The Deva fortress, one of the most important medieval fortifications in Transylvania, is set to reopen in April, after three-year long restoration works.
The fortress was closed between 2007 and 2012. Refurbishment works restarted in 2013 at two of its precincts, according to local media reports. These are the first restoration works conducted at the fortress since 1849, when the site’s ammunition deposits exploded, destroying the eastern side of the monument. The works were financed with funding coming from the European Fund for Regional Development and the Deva city hall.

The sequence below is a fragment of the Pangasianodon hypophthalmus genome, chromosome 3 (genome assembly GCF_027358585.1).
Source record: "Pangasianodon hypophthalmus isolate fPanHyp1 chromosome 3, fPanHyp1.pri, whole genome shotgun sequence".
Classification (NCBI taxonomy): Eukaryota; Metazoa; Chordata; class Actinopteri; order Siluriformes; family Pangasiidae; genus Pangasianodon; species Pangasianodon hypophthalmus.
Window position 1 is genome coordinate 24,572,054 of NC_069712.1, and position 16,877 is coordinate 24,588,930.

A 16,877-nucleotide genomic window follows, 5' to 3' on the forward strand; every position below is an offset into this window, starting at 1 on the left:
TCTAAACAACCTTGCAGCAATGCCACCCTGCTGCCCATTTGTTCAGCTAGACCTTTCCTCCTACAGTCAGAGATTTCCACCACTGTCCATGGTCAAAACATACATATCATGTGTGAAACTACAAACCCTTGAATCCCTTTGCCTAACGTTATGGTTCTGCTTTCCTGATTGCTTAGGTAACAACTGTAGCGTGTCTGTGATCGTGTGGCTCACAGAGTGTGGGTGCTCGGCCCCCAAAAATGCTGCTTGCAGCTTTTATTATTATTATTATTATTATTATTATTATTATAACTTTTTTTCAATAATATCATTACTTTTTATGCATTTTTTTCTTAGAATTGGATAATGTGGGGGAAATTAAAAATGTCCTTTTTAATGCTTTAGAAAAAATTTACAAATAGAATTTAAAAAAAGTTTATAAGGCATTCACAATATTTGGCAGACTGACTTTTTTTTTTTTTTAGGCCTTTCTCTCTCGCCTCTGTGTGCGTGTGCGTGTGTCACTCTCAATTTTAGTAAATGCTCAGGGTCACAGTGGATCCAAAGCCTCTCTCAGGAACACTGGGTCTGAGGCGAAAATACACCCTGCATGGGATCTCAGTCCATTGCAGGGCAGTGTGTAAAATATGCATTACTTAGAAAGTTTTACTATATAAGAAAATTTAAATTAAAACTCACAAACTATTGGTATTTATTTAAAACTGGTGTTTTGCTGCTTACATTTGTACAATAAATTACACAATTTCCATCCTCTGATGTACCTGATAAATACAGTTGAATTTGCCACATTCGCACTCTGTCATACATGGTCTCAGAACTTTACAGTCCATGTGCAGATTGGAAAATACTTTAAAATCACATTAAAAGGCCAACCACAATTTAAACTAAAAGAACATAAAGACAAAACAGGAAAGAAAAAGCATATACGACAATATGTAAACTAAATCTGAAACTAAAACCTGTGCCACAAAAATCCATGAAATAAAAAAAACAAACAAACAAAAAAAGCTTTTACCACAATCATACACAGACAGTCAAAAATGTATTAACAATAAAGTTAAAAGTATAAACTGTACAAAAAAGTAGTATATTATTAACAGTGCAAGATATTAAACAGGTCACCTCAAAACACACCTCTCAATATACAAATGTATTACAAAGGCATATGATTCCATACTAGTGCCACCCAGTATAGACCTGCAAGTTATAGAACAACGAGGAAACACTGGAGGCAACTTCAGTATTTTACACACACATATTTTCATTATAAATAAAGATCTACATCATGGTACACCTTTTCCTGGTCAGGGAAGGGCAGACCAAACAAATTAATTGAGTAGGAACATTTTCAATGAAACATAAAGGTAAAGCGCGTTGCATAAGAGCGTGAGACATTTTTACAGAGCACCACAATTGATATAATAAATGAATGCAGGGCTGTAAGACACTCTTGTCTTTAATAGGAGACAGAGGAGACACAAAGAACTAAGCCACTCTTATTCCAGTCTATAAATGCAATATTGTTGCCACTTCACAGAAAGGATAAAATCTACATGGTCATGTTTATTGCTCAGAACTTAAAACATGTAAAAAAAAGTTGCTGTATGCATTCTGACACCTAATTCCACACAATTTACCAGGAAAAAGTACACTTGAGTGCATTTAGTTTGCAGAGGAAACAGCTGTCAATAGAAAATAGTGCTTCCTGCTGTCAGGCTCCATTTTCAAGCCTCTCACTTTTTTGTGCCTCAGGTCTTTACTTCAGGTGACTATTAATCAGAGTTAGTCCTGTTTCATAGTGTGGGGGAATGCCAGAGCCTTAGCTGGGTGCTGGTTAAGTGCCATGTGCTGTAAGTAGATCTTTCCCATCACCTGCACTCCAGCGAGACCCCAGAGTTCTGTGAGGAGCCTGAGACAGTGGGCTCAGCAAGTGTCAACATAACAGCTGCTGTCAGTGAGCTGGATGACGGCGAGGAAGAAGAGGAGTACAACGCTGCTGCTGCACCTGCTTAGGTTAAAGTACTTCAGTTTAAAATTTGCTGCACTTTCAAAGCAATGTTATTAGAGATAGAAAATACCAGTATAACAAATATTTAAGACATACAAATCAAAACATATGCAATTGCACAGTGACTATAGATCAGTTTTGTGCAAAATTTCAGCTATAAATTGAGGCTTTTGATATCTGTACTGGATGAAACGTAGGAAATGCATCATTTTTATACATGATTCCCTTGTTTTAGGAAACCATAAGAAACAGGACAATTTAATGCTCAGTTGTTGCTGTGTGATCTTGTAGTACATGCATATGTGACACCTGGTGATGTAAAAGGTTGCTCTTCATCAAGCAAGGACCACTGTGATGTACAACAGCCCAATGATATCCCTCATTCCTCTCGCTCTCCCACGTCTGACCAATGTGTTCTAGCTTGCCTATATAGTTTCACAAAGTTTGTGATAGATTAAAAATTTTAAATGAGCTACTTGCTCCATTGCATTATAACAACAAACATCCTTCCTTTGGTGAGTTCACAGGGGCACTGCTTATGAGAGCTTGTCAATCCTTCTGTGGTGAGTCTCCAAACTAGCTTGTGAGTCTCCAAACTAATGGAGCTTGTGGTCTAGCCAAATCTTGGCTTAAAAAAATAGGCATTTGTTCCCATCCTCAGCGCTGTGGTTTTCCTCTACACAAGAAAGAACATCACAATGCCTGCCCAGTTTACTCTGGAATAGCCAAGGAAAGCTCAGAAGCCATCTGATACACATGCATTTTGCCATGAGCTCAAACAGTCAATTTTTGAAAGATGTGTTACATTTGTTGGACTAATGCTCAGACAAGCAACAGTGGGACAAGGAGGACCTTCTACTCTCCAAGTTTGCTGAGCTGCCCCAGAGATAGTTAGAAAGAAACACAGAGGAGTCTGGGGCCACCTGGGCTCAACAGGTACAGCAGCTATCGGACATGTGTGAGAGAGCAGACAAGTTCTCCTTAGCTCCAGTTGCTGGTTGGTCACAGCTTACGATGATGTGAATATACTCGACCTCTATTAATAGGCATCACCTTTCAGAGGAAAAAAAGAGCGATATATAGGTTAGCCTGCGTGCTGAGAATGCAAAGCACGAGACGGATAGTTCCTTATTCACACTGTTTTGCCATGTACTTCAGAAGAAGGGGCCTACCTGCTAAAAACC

The Deva fortress was erected during the 13th century but living traces on site date back to the Neolithic. Its first documentary mention is made in 1269, followed by another mention in 1444 when prince Iancu de Hunedoara receives the fortress ‘with all of its riches’, meaning 56 villages and gold mines. During the second half of the 17th century, prince Gabril Bethlen built here a bastion serving as prison and torture place. At the foot of the bastion he built the Magna Curia palace, a Renaissance-style building. In 1784 the fortress served as refuge place for the noblemen escaping the revolt led by Horea, Closca and Crisan. Around 1817, emperor Francis I of Austria had the place refurbished, with works on site lasting for 12 years.
The monument is accessible by foot but also with a cable car, running between 09:00 and 21:00 May through September and 08:00 to 20:00 October through April.
How to get there:
Photo source: cetateadeva.ro.